From the European Journal of Legal Studies, a symposium on citizenship and migration. Ana Paula Tostes (UERJ): Euroskepticism in European National Elections: The Rise of Voter Support for New Radical Right Parties. You can download Social Capital, Political Participation and Migration in Europe: Making Multicultural Democracy Work?, ed. Laura Morales and Marco Giugni. Open doors for open minds: Emil Lobe Suenson on how Europe should fight racism by receiving more immigrants. From ResetDOC, a roundtable on the background of xenophobia in Europe and the USA. Unauthorized immigrants in the United States and Europe: Donald M. Kerwin, Kate Brick, and Rebecca Kilberg on the use of legalization/regularization as a policy tool. The Journey to El Norte: Heather Pringle on how archaeologists are documenting the silent migration that is transforming America. A review of Line in the Sand: A History of the Western U.S.-Mexico Border by Rachel St. John. Is it the illegality or the immigration? You only have to scratch the debate to see the degree to which legal technicalities are orthogonal to the main issue.
A new issue of Consilience: The Journal of Sustainable Development is out, including a photo essay on a mysterious bloom in Central America’s deepest lake. Japa Pallikkathayil (NYU): The Possibility of Choice: Three Accounts of the Problem with Coercion. From The The New York Times Magazine, a special issue on innovation. A long, strange road trip: A review of The Philosophy of the Beats. Are the politics of the national debt just a cynical sham, or are there times when debt matters, and times when it doesn't? From Radical Philosophy, freedom and power: An interview with Noam Chomsky. Bad signals: Steven Horwitz on the parable of the broken traffic lights. How did Wisconsin become the most politically divisive place in America? A review of How to Write Parodies and Become Immortal by Robert Chambers. Frank Jacobs on the story of Sealand. "I often hear people say 'I hate politics.' Well, I do too. I think most of it is hypocrisy and manipulative games being played by the powerful. But should we let the greedy and the morally calloused make all our decisions for us about how to organize society?"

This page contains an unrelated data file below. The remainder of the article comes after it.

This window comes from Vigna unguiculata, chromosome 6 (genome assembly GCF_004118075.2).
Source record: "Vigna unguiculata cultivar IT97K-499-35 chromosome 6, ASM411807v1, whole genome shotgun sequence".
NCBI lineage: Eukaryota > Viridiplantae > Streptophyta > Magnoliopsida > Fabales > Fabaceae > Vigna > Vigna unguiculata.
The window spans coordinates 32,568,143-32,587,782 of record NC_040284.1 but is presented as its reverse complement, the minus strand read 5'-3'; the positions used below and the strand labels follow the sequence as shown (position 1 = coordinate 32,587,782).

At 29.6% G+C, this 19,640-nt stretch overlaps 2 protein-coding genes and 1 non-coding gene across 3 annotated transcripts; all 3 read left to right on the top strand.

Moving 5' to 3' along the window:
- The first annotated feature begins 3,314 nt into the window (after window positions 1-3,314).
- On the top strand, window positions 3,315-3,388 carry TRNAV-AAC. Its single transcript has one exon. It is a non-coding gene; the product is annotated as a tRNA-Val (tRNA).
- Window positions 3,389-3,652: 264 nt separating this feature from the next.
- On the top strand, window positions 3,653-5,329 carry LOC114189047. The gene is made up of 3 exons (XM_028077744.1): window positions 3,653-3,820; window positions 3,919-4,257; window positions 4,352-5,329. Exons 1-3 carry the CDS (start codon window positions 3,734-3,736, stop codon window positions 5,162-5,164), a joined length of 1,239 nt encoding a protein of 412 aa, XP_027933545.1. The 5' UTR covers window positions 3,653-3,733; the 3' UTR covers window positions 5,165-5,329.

Olivier Godechot (CNRS): How Did the Neoclassical Paradigm Conquer a Multi-disciplinary Research Institution? From Economic Sociology, a special issue of new institutional economics. Nudge thyself: Economists have more to learn from the natural sciences if they are to claim a realistic model of human behaviour. There are now so many versions of "what's wrong with the economics profession" that, with apologies to V.S. Naipaul, Arnold Kling could describe the state of economics as one of a million mutinies. Rethinking how we teach economics: What have we learned in the last five years that should be imparted upon future generations of economists? A review of The Poverty of Clio: Resurrecting Economic History by Francesco Boldizzoni. Justin Fox on the (many) things macroeconomists don't know. Brad DeLong is increasingly embarrassed by his profession — why do you ask? You’ve probably never heard of Walter Weyl, but he invented the role of liberal economics popularizer — his literary descendants include Stuart Chase, John Kenneth Galbraith, Paul Samuelson, and Paul Krugman. Our most widely ignored public intellectuals: Why don't those in power listen to economists Joseph Stiglitz and Paul Krugman?